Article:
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Beer School

Lesson 2 Supplemental: Porter and Stout – Close Relatives

So, I’m chatting to the brewer at The Old Harbour brew pub (sadly, now closed) in San Juan PR. You could easily tell he was the brewer; he was the only one wearing Wellington boots, along with shorts and jazzy shirt.

“Ah, Señor, I see you ‘ave our Cervezia Kofresi. Waddayou think of our stout?” he asks, with a proud, expectant smile.

I sip again, then hesitate before I answer. His smile drops a little.

“Wandering towards a porter, I’d say?”

His head starts to lower a little, “Si”, he says looking slightly embarrassed. “- but it is hard to get the right ingredients way out here”.

I drink again and knowing smiles return to both our faces.

Both ales and often very similar in appearance, it can be a tough task, putting into words just what the differences are between stout and porter. Our senses of smell, taste and touch (‘mouthfeel’) give us that instant recognition – few could confuse a Dublin Guinness and a Fuller’s London Porter, two globally recognised benchmarks of these two basic styles.

The dry Irish stout shows distinct English hop notes along with its burnt – acidic, not strong – notes from the heavily-roasted unmalted barley that is added to the usual pale malt to give it its distinctive looks and flavour. Some, who don’t care for stout because “it’s too strong”, are often surprised to learn that, in terms of alcohol content, it is not far from Coors Light, at 4.2%.

The black brew from across the Irish Sea is, by comparison, a relatively hefty 5.4%. Yet the porter doesn’t seem to taste as “strong” as the stout. While it might, on first glance seem the same opaque colour, hold them both up to the light. The stout displays ruby highlights down around the base of the glass; the porter much more so. So it’s not as ‘black’ after all. It’s more fruity in the nose and tastes roasted rather than burnt – less acidic.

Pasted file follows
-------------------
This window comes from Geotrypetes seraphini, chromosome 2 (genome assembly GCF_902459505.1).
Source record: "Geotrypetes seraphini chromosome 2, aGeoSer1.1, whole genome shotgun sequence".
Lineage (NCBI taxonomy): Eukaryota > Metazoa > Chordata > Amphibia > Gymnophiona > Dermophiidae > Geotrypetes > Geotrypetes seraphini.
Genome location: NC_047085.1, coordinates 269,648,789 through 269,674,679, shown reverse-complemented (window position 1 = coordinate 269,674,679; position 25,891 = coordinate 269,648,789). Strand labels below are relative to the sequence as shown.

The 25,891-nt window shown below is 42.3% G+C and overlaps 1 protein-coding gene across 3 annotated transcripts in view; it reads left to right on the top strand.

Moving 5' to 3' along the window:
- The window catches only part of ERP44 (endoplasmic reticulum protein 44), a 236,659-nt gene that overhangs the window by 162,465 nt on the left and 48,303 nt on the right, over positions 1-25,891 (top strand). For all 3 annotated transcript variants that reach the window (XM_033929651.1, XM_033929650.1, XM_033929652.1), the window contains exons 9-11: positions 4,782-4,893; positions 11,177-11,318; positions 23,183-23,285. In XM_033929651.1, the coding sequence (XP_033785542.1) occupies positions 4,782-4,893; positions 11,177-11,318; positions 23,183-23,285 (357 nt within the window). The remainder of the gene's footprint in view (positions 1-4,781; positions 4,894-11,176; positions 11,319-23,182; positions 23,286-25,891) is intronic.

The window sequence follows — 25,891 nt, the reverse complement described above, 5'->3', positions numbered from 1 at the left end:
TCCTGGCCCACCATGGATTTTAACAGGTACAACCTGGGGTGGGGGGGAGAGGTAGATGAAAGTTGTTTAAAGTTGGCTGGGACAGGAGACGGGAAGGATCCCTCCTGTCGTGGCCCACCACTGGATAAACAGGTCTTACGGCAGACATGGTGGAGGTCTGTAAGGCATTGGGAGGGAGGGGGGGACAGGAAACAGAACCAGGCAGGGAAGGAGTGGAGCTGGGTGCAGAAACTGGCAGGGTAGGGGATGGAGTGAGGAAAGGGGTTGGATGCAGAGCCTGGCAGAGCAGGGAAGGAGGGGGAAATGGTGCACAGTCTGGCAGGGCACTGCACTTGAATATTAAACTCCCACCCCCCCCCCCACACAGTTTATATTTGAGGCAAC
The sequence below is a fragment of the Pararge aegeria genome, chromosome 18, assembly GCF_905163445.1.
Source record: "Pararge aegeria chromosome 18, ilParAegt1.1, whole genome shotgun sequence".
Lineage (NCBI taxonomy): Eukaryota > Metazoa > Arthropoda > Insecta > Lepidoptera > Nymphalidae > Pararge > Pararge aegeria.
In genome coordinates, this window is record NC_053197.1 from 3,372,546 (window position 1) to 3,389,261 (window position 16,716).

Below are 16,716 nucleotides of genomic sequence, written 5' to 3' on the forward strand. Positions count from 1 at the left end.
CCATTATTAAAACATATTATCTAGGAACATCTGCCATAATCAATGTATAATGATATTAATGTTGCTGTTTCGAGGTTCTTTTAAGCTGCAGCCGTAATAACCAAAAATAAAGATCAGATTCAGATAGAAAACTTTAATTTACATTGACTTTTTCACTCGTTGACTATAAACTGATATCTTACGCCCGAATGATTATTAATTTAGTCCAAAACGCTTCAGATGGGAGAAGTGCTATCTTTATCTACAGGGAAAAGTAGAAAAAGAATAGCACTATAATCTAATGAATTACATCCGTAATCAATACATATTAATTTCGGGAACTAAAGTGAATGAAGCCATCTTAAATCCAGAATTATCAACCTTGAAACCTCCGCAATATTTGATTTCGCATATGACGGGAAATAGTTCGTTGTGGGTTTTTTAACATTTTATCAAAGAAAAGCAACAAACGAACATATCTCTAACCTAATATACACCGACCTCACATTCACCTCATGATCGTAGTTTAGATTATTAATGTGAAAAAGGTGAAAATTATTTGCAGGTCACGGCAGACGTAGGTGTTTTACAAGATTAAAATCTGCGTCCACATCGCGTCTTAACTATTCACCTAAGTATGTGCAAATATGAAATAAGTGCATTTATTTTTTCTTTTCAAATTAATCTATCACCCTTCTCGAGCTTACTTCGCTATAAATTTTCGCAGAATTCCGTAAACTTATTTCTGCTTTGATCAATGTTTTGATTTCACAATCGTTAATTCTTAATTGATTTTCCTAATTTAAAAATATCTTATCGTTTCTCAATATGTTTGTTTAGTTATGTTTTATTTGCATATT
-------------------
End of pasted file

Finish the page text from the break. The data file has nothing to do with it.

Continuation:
Historically, porter, which pre-dates stout, appeared around the turn of the eighteenth century as a blend of three beers mixed by London publicans, initially called “Entire”. The local breweries cottoned on, brewed it and named it, so legend says, after the market workers who slaked their thirsts with this their favourite tipple. By the way, to this day some market area pubs open around 6am in England, to cater to the market workers who are finishing their work at that time of day; they’re called “early houses”.

Stout developed from porter later in early 18th century, when it was initially known as “Stout Porter”. The word ‘stout’ at that time could be applied to any beer and merely marked it a relatively strong beer, in terms of alcohol content. Stout was significantly stronger, around 7.5%, than the Guinness we know today. Indeed, Arthur Guinness was brewing porter long before his now famous stout. His very first stout was called “Extra Superior Porter”. By 1840, he had gone with the trends and renamed it “Extra Stout”.

While all this is going on in Ireland, England is developing it’s own style of sweet stout, also labelled cream stout or milk stout, so called because lactose, a sugar found in milk, does not succumb to yeast’s fermentation and remains intact in the beer, giving a distinctly sweet flavour. Mackeson Stout is a long-established version.

So chronologically, stout is the ‘son of porter’. Over time, porter has kept its strength, while mainstream stout (along with many beer styles which have morphed with time) has seen its alcohol percentage steadily fall from those heady heights, reflecting a decrease in the basic pale malt content of the recipe. Guinness, however, still does brew a strong “Foreign Extra Stout” version which can present as high as 7.5%. Other specialist, higher alcohol versions persist (e.g. robust porter, Baltic porter and Russian imperial stout) and are enjoying a resurgence, thanks to the craft beer revolution, of which we are part today.

Not content with these historical styles, craft brewers have, and continue, to both blur and widen the definitions of these two basic styles, in an explosion of variations. In addition to the above porters, we can now also choose from American, Pre-Prohibition, Czech and Imperial porter styles.

To stouts, add these styles: Oatmeal, American, West Coast and Breakfast.

Another dimension is the use of additives: coffee and cherries are common. Or do it yourself: try mixing a stout with a kriek beer. How about chipotle stout? Or oyster stout? Well, that last one turns out to be a variant from way back; and no there is no shellfish in it.

At the time of writing, C’est What? was offering three porters and no less than eight stouts, all from microbreweries, all on draft. Try a flight and you be the judge.

This story continues to unfold and I’m sure if this little piece is read just five years from now we will be able to add still more versions to these two – and many other – versions of dark beer.

Black lager, anyone?

C'est What
67 Front Street East